John Daido Loori, Roshi, Think Non-thinking, 2000
Sumi-e on paper
The still point is at the heart of the creative process. In Zen, we access it through zazen. The still point is like the eye of the hurricane. Still, calm, even in the midst of chaos. It is not, as many believe, a void to retreat into, shutting out the world. To be still means to empty yourself from the incessant flow of thoughts and create a state of consciousness that is open and receptive. Stillness is very natural and uncomplicated. It’s not esoteric in any way. Yet it’s incredibly profound.
. . .
“I find myself agitated most of the time,” said a young man, so it’s difficult for me to sit. What would you suggest I do?”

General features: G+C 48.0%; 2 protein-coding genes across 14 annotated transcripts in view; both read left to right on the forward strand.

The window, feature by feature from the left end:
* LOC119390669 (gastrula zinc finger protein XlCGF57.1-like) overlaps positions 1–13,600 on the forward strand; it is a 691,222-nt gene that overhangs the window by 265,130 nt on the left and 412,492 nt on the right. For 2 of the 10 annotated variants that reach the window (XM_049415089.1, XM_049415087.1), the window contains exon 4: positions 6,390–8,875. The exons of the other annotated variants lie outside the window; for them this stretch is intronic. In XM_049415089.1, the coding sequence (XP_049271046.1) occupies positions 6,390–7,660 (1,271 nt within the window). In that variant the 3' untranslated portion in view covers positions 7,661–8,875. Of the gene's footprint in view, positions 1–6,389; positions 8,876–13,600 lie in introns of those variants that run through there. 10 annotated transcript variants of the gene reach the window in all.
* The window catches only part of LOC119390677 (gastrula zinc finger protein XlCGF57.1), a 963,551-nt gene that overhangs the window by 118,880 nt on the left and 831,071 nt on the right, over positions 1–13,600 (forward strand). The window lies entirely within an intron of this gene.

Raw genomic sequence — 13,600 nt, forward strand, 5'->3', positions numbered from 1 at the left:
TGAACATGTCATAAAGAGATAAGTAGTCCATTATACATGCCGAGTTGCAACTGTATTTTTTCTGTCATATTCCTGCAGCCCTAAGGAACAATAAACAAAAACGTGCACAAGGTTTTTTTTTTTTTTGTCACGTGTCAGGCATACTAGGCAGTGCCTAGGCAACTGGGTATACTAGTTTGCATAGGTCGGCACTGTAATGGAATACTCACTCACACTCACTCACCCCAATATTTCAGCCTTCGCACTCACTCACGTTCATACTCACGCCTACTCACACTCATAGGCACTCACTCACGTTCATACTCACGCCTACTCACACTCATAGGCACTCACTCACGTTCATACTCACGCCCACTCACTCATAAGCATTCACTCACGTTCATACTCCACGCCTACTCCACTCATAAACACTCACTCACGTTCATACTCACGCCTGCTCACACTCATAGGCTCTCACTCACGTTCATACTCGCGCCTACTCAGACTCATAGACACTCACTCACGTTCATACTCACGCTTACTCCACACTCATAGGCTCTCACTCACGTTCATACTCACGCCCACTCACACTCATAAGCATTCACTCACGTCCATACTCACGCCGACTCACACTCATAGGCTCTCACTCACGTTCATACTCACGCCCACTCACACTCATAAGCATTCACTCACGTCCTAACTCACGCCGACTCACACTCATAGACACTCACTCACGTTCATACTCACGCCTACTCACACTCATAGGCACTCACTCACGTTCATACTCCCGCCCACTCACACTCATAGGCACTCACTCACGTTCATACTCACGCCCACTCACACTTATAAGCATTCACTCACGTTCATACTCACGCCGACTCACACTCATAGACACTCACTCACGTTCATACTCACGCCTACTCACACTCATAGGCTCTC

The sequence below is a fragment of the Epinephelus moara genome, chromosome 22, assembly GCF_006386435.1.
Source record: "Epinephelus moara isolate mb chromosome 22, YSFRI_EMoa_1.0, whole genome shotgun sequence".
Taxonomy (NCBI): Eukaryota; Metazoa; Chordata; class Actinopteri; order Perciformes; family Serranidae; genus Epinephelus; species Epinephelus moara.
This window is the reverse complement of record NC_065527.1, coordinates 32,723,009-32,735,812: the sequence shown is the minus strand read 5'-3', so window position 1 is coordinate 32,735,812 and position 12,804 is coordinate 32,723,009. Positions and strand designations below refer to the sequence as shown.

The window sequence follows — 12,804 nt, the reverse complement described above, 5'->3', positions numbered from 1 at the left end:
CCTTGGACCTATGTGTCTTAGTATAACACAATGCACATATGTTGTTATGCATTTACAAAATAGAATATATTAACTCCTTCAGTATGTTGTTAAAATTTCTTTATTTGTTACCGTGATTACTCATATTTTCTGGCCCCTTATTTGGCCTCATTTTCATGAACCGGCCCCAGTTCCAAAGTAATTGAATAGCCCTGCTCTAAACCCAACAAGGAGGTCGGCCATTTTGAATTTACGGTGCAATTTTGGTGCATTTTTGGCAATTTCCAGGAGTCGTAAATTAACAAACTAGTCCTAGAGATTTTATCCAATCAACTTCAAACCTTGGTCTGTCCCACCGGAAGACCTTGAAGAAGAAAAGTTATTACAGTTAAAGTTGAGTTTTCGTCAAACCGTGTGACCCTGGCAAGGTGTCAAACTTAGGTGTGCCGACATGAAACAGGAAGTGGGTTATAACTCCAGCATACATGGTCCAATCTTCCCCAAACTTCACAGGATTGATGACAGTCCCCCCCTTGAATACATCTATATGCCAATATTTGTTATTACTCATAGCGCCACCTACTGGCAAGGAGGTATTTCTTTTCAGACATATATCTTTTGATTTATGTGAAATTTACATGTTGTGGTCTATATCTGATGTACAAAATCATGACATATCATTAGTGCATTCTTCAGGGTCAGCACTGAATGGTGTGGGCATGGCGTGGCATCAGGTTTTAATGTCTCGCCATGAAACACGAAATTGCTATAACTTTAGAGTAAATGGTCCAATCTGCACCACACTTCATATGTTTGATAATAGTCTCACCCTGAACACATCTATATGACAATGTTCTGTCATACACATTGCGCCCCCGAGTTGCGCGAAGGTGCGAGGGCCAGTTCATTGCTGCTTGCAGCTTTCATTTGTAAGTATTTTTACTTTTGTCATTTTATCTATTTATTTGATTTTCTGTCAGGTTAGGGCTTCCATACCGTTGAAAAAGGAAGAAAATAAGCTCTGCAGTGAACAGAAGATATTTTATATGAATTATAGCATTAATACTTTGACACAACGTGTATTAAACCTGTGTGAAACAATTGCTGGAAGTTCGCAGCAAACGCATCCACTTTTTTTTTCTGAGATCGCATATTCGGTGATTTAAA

Eido [Shimano] reached for the pitcher of water that was sitting next to him. He lifted it with a swift jerk, causing water to spill. “What can I do?” Then he jerked the pitcher to the right. Again water spilled. “I don’t know what is happening.” Again to the left. “I can’t settle down.” Again to the right. Suddenly he held the pitcher high above his head and in a deep voice shouted, “TIME TO SHUT UP AND SIT!” and slammed the pitcher on the floor. He reared back, stared at the pitcher, pointed at it, turned to the audience, and said, “Look, it’s still.” Again he folded his hands, lowered his eyes, and became silent.
Source – both of these passages come from The Zen of Creativity: Cultivating Your Artistic Life by John Daido Loori, Roshi